Once Salem Village was granted the right to have its own meeting house,quarrels arose over who would preach in the pulpit. There were fourministers between the time period of when the meeting house was builtand the end of the witch trials. The arguments over ministers soonbecame a power struggle. There were two factions that arose during thisdispute, and it was noted that one group supported two ministers whilethe other group supported the other two ministers. Each group wanted toprove its influence by choosing a minister and making him the spiritualguide to Salem Village. The two groups were found to coincide closelywith the east-west division. When the economical divisions of the village were examined, it was foundthat in general the western citizens of Salem Village lived an agrarianlifestyle and were hard-pressed economically. The land on the westernside was well-suited to farming and grazing. By contrast, the villagerson the east side were mainly merchants and lived fairly opulently. Theroad to Salem Town traveled through the east side of Salem Village. Many innkeepers and tavern owners lived on this road and made a goodprofit off all the travelers. Tension often arose between the twogroups because of their vastly different lifestyles. It is not difficult to see why a catastrophe such as the Salem witchtrials occurred. Once one accusation was made, it was easy to releaseall the buried suspicions and hatred into a wave of madness. TheCrucible simplifies the cause to make for a better story, but in realitythe reasons for the witch craft accusations were much more complex. Thereasons behind the accusations would result in many more quarrels overthe years, but none as interesting or as horrifying as the Salem witchtrials. In such a straight-laced Puritan society, there lived manypeople with hidden darkness in their hearts, and the Salem witch trialsexposed and magnified the consequences of those black desires.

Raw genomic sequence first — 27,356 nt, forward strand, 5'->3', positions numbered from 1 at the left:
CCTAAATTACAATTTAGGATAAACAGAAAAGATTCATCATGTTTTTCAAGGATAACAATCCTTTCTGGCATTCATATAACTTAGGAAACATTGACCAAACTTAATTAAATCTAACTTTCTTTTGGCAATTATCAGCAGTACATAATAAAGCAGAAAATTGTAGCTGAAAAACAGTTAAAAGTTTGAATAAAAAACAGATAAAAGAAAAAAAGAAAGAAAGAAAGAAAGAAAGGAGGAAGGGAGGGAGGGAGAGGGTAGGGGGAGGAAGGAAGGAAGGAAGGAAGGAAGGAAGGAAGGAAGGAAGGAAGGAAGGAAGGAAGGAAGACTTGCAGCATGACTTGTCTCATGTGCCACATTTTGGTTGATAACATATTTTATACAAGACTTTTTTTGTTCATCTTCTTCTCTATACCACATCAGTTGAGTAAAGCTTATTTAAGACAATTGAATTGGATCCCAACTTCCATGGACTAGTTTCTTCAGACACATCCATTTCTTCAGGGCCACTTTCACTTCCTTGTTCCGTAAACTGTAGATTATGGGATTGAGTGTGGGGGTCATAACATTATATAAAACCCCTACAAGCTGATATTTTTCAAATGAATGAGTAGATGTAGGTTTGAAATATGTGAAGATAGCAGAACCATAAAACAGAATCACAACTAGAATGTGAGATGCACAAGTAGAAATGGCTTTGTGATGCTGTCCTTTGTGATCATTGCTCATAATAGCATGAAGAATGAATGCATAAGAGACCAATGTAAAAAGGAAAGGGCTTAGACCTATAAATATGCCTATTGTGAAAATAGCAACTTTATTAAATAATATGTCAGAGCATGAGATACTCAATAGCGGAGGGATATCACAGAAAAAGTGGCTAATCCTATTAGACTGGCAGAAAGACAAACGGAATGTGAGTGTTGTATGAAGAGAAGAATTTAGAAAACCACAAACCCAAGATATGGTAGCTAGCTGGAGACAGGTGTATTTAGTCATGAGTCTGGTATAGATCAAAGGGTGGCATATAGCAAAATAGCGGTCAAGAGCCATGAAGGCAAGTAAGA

In The Crucible by Arthur Miller, the madness of the Salem witch trialsis explored in great detail. There are many theories as to why thewitch trials came about, the most popular of which is the girls’suppressed childhoods. However, there were other factors as well, suchas Abigail Williams’ affair with John Proctor, the secret grudges thatneighbors held against each other, and the physical and economicdifferences between the citizens of Salem Village. From a historical viewpoint, it is known that young girls in colonialMassachusetts were given little or no freedom to act like children. They were expected to walk straight, arms by their sides, eyes slightlydowncast, and their mouths were to be shut unless otherwise asked tospeak. It is not surprising that the girls would find this type oflifestyle very constricting. To rebel against it, they played pranks,such as dancing in the woods, listening to slaves’ magic stories andpretending that other villagers were bewitching them. The Cruciblestarts after the girls in the village have been caught dancing in thewoods. As one of them falls sick, rumors start to fly that there iswitchcraft going on in the woods, and that the sick girl is bewitched. Once the girls talk to each other, they become more and more frightenedof being accused as witches, so Abigail starts accusing others ofpracticing witchcraft. The other girls all join in so that the blamewill not be placed on them. In The Crucible, Abigail starts theaccusations by saying, “I go back to Jesus; I kiss his hand. I saw SarahGood with the Devil! I saw Goody Osburn with the Devil! I saw BridgetBishop with the Devil!” Another girl, Betty, continues the cry with, “Isaw George Jacobs with the Devil! I saw Goody Howe with the Devil!” >From here on, the accusations grow and grow until the jails overflowwith accused witches. It must have given them an incredible sense ofpower when the whole town of Salem listened to their words and believedeach and every accusation. After all, children were to be seen and notheard in Puritan society, and the newfound attention was probablyoverwhelming. In Act Three of The Crucible, the girls were calledbefore the judges to defend themselves against the claims that they wereonly acting. To prove their innocence, Abigail led the other girls in achilling scene. Abby acted as if Mary Warren sent her spirit up to therafters and began to talk to the spirit. “Oh Mary, this is a black artto change your shape. No, I cannot, I cannot stop my mouth; it’s God’swork I do.” The other girls all stared at the rafters in horror andbegan to repeat everything they heard. Finally, the girls’ hystericscaused Mary Warren to accuse John Proctor of witchcraft. Once the scamstarted, it was too late to stop, and the snowballing effect of wildaccusations soon resulted in the hanging of many innocents. After the wave of accusations began, grudges began to surface in thecommunity. Small slights were made out to be witchcraft, and badbusiness deals were blamed on witchery. Two characters in The Crucible,Giles Corey and Thomas Putnam, argue early on about a plot of land. Corey claims that he bought it from Goody Nurse but Putnam says he ownsit, and Goody Nurse had no right to sell it. Later, when Putnam’sdaughter accuses George Jacobs of witchery, Corey claims that Putnamonly wants Jacobs’ land. Giles says, “If Jacobs hangs for a witch heforfeit up his property – that’s law! And there is none but Putnam withthe coin to buy so great a piece. This man is killing his neighbors fortheir land!” Others also had hidden motives for accusing theirneighbors. Once the accusations began, everyone had a reason to accusesomeone else which is why the hangings got so out of hand. The wave ofaccusations can be likened to mass hysteria, in which the peopleinvolved are so caught up that they start having delusions of neighborsout to do them harm. One of the main accusers, Abigail Williams, had anulterior motive for accusing Elizabeth Proctor. In The Crucible,Abigail believed that if she got rid of Goody Proctor, then JohnProctor, her husband, would turn to Abby. John Proctor had an affairwith Abigail, but for him it was just lust, while Abigail believed it tobe true love. She told John that he loves her, and once she destroysElizabeth, they will be free to love one another. John is horrified atthis, but can do nothing to convince Abigail that he is not in love withher. Because of Abigail’s twisted plot to secure John for herself,Elizabeth is arrested. It is the hidden motives behind the accusationsthat fan the flames of the Salem witch trials.